Hermès is the epitome of luxury: expert craftsmanship teamed with exclusivity, making Hermès pieces the most sought-after in the world (just ask anyone on the reported six-year waitlist for a Birkin bag). The Maison’s evolution from a humble harness workshop to an 18-billion-dollar brand is a success story for the ages–one that is rooted in family. And it all began in 19th century Paris.
Thierry Hermès founded the House of Hermès in 1837 as a harness workshop to provide European noblemen with harnesses, bridles, and various riding gear. The workshop’s astounding success led Thierry to expand his award-winning creations. They included the leather Haut à Courroies pouch for riders to store feed, saddles, and accessories. In 1880 Thierry Hermès’, son and successor Charles-Emile Hermès moved the Hermès workshop to 24 Rue Du Faubourg Saint-Honoré–the iconic Parisian address where the Hermès House still stands today.
The first handbag, as we know and love, was not conceptualized until 1922. When the owner, Emile Hermès’ wife complained about being unable to find the perfect bag, he produced a one-of-a-kind handbag for her with his own hands. These handbags introduced zippers. Emile discovered the zippers on his travels, and they were previously unheard of in France. These ‘zippers’ would then become known throughout Europe as the Hermès fasteners. To this day, Emile’s vast collection of art, objects, and books from his travels continue to be a source of inspiration for the House.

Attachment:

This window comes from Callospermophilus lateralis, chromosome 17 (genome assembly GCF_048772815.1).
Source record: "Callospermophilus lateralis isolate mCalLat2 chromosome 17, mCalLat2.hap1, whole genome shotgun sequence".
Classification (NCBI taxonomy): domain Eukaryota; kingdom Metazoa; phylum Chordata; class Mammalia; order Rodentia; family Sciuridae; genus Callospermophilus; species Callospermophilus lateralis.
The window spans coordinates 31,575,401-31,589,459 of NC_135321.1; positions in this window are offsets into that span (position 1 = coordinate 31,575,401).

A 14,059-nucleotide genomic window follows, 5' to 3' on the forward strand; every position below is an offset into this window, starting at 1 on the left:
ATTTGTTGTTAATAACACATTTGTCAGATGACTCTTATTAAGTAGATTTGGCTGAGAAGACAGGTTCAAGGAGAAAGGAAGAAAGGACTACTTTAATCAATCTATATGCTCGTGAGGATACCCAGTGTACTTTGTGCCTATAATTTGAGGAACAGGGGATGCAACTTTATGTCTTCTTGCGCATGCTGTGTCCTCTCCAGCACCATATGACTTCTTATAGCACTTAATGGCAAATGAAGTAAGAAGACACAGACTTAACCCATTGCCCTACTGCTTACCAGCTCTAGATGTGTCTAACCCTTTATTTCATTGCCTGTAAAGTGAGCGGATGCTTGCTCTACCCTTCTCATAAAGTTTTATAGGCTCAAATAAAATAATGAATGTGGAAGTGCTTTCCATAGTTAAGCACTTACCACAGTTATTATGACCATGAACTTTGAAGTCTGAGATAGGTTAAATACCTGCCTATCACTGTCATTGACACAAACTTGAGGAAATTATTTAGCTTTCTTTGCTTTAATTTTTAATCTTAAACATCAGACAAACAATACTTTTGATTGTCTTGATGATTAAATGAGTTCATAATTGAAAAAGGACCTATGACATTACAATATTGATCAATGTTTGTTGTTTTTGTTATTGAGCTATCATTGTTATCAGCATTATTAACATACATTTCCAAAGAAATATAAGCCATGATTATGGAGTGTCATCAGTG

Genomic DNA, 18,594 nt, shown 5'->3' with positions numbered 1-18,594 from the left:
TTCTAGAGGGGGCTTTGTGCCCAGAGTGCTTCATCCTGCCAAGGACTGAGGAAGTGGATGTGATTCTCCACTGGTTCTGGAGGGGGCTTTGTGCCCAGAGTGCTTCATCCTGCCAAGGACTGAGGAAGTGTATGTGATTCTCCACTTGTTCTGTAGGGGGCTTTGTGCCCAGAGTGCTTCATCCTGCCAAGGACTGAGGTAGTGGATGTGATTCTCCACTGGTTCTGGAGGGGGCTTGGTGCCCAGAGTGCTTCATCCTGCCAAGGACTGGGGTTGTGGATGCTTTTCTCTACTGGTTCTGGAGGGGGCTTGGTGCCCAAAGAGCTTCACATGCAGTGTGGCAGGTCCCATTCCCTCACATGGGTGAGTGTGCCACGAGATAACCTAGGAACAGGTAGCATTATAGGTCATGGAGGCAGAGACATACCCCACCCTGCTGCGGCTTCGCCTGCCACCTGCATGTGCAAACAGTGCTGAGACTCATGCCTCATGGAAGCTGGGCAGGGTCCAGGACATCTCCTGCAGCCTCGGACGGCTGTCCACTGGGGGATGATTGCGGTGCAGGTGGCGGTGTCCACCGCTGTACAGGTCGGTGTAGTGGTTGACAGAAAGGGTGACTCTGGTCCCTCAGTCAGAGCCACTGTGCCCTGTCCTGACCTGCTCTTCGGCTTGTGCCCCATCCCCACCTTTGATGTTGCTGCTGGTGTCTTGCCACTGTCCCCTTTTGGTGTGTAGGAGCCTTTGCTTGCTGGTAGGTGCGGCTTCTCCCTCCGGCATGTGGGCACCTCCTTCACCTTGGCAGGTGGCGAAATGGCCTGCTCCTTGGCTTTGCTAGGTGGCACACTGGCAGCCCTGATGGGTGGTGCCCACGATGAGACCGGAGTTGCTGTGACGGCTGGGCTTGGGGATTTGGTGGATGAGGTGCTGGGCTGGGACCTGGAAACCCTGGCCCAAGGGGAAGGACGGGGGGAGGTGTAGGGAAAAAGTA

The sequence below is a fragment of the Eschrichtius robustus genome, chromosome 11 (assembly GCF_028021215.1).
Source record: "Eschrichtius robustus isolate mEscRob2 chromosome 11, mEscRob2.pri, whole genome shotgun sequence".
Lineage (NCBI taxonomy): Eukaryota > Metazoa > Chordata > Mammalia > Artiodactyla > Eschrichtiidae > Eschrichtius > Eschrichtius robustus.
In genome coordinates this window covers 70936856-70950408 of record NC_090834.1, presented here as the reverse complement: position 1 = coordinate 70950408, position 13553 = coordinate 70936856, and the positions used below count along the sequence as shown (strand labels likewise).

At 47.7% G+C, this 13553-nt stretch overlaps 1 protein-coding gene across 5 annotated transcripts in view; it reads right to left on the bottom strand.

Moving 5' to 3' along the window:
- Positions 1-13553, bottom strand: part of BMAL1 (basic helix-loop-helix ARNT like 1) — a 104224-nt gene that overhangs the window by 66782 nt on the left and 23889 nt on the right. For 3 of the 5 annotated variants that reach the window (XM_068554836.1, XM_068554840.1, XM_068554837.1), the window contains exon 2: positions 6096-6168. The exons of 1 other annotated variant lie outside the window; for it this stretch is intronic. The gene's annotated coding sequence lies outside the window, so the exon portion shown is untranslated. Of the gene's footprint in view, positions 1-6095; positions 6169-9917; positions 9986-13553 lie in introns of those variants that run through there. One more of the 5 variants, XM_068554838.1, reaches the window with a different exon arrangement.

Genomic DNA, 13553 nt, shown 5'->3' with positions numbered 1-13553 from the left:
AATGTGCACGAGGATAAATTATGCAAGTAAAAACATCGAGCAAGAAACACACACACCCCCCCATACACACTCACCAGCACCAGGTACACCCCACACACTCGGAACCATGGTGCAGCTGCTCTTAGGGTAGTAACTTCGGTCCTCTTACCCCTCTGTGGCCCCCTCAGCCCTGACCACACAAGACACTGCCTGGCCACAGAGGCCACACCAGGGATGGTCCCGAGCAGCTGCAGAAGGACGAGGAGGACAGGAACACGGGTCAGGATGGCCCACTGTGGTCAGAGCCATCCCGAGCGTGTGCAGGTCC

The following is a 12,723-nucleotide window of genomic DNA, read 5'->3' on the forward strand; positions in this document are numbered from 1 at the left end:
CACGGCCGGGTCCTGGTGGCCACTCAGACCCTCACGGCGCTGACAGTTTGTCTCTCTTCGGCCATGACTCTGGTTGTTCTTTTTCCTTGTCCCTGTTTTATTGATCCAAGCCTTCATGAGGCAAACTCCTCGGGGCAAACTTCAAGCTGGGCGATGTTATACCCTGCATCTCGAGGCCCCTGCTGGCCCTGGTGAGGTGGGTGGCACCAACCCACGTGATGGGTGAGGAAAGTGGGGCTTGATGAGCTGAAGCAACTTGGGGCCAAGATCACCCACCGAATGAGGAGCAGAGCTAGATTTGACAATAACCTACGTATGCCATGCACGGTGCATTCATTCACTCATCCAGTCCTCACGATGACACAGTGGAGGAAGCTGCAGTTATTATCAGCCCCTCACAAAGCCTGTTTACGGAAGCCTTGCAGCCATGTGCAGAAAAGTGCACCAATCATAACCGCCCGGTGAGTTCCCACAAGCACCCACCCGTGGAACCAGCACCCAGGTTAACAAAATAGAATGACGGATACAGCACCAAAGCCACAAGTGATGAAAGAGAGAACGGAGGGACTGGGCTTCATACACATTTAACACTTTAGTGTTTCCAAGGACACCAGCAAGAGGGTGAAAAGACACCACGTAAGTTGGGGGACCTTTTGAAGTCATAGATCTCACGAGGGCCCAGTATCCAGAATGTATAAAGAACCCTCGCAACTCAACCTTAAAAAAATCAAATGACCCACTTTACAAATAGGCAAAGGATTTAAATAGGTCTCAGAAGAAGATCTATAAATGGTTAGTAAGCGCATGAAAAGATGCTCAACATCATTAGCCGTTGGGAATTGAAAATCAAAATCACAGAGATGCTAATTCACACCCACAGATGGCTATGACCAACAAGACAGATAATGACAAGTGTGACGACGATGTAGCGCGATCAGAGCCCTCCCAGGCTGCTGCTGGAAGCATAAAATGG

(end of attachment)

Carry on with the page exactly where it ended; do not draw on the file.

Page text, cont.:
Upon his passing, Emile Hermès passed the torch to his son-in-law Robert Dumas. Robert has been recognized for creating the Kelly bag, Chaîne d’ancre bracelet, and the Maison’s signature silk scarves–one of which (reportedly) sells every 20 seconds.
In 1984, Dumas’ son Jean-Louis Dumas transformed the business into an international luxury retailer by conceptualizing the Birkin handbag. The Birkin bag was launched after a chance encounter with British singer and actress Jane Birkin.
Today, Hermès produces a staggering 30,000 products, including leather goods, ready-to-wear, accessories, fragrances, watches, jewelry, furniture, and, of course, saddles.